Micromobility modes could replace 20 percent of short car trips
March 24, 2022Cities
Micromobility modes could replace 1/5 of short car trips according to a new research in the US at the Carnegie Mellon University. Corey Harper, assistant professor of civil and environmental engineering (CEE) and public policy at Carnegie Mellon University, led and produced research that simulated the efficacy of an ebike fleet in Seattle.
The 3 Mile Rule:
The simulation found that 18 percent of short, private vehicle trips of up to three miles could be replaced with ebikes.
The biggest threat Micromobility poses is to the mini cab market. We have written before how Lime is going all out to compete with mini cabs in London.
The University's results indicated that micromobility could reduce congestion on crowded corridors. The wide-scale bike lane deployment can maximize congestion benefits.
Micromobility modes are defined as single passenger vehicles weighing less than 1,100 pounds . A top speed no greater than 28 miles per hour, and lacking an internal combustion engine.
This also means self-propelled or electrically-powered vehicles like bikes, e-bikes, scooters, and e-scooters. These attributes make it highly conductive to urban travel. Especially under 3 miles.
These short trips make up 50 percent of all private vehicle trips in most urban areas.
The research looked at a travel survey and weather data from Seattle in 2014, to estimate the upper bound of private vehicle trips that could be replaced with micromobility modes. They considered multiple trip factors, including a person's age, trip purpose, time of day, and weather, which the research noted may vary from city to city.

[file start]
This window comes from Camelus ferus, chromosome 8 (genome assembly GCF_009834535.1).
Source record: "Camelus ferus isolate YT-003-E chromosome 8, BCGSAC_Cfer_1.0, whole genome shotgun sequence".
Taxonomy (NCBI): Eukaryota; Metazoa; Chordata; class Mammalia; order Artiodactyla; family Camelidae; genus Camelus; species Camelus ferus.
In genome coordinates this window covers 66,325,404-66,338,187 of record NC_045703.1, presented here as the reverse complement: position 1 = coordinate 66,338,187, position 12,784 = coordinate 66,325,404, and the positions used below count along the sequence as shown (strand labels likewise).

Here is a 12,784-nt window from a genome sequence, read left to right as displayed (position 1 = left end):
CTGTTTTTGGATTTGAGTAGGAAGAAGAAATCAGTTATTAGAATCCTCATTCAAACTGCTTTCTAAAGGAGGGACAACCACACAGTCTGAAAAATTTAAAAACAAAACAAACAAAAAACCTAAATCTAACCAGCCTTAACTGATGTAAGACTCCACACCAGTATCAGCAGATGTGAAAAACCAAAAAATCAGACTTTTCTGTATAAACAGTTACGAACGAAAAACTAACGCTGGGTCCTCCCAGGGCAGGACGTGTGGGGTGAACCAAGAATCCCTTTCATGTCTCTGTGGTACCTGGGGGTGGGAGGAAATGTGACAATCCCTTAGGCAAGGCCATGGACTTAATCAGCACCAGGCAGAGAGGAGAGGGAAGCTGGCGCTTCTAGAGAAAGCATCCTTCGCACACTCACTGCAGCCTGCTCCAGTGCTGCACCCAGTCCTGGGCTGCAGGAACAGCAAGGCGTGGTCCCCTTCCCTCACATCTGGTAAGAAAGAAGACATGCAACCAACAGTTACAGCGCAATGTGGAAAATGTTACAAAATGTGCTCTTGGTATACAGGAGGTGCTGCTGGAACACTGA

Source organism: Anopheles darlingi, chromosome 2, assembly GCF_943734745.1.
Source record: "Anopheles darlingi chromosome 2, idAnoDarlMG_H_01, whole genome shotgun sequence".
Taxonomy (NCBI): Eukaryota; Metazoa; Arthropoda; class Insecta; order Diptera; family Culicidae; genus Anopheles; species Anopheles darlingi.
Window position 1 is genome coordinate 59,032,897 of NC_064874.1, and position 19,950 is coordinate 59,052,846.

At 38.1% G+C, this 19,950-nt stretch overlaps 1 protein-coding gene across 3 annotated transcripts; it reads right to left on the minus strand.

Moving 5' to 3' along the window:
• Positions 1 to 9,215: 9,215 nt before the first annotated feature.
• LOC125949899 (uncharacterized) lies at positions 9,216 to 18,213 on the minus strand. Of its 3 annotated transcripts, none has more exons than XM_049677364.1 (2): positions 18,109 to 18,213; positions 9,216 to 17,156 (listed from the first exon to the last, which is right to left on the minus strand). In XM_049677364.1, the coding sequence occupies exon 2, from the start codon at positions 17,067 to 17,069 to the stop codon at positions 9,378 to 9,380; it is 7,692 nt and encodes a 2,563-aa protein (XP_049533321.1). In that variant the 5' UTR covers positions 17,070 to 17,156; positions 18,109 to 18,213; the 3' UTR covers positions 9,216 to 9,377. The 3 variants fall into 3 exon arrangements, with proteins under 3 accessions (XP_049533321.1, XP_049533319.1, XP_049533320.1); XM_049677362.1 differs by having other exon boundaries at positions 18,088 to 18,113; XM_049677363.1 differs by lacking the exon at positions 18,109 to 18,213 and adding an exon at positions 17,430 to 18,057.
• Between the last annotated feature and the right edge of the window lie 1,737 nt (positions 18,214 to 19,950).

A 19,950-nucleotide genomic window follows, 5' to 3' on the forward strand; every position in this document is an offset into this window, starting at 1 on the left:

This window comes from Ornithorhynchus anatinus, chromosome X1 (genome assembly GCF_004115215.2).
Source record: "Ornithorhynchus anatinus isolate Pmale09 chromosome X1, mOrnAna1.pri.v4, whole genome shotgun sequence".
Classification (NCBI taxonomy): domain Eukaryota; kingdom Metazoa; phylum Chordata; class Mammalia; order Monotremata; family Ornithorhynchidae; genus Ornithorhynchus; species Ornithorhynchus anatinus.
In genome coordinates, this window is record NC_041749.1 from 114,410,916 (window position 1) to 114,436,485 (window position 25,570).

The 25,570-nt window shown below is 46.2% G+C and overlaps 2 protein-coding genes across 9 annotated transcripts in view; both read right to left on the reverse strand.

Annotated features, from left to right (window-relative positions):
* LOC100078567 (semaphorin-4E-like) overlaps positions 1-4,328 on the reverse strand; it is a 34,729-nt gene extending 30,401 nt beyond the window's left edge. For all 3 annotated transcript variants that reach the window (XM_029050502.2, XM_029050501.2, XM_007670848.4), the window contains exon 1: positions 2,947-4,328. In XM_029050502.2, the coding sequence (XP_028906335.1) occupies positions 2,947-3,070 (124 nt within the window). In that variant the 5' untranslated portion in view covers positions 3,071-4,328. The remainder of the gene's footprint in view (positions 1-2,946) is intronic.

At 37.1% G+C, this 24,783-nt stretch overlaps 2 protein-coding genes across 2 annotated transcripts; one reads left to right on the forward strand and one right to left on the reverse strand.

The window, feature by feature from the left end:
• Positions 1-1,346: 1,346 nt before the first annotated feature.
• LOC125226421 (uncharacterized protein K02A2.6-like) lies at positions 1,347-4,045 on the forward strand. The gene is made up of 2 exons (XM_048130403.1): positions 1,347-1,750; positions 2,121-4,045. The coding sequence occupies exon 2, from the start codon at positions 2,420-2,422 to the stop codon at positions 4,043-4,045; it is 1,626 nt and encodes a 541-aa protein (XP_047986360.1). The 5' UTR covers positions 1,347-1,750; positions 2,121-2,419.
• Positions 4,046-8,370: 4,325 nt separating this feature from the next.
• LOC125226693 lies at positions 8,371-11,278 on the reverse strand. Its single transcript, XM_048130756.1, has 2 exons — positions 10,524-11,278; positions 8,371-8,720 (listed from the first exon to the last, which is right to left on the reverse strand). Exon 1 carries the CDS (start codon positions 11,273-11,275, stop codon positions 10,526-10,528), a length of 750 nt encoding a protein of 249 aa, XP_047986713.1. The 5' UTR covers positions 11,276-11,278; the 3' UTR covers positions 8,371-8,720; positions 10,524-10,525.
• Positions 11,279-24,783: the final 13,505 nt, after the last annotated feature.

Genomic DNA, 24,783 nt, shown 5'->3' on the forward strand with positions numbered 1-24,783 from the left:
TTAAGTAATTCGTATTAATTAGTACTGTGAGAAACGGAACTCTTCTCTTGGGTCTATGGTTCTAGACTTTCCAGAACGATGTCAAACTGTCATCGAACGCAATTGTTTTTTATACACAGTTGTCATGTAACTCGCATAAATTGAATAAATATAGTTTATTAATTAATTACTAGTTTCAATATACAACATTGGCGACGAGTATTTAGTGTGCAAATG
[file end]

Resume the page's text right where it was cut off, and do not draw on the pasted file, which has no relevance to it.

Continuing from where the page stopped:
Cargo Bikes increases short trips on Micromobility.
A city could increase the number of replaced short trips—from 18 up to 29 percent in Seattle. By increasing the deploying cargo bikes with storage for tasks like grocery shopping improves the number of short trips with micromobility.
Harper and his co-author Zhufeng Fan, a Ph.D. student, believe that as micromobility modes become more accessible and people become more reliant on them for daily commuting. Subsequently they will become better adapted and resilient to moderately inclement conditions like rain or cold. Something we have discussed the a latest blog.
Regular usage could also bring significant public health benefits.
While micromobility could have a major impact on urban congestion, travel speeds, and associated costs, it will have to be partnered with solutions elsewhere for reducing emissions.
Due to the miles travelled, a majority of emissions come from long distance trips. Harper points to investments needed in electric vehicle deployment across public, private, and commercial sectors; investment in commuter transit; and using micromobility modes for last-mile parcel delivery.
The research goes on to say:
"Replacing short trips is good for public health and congestion, but micromobility can only decrease emissions by two to three percent," he said. "We need things like vehicle electrification, commuter busses, and charging infrastructure. We're going to need to do a lot more to reduce a significant amount of emissions."
In Pittsburgh, Harper works in collaboration with the public bike share system Healthy Ride. He's helping by creating tools to predict where bike stations are most needed and to ensure they are distributed equitably. He hopes the benefits of micromobility will be matched by investments in bicycle infrastructure and cleaner transportation to help cities equitably accomplish the White House's climate goals
However, the impacts to energy use and emissions are disproportionately low, and other measures such as vehicle electrification are needed to meet climate change emissions targets.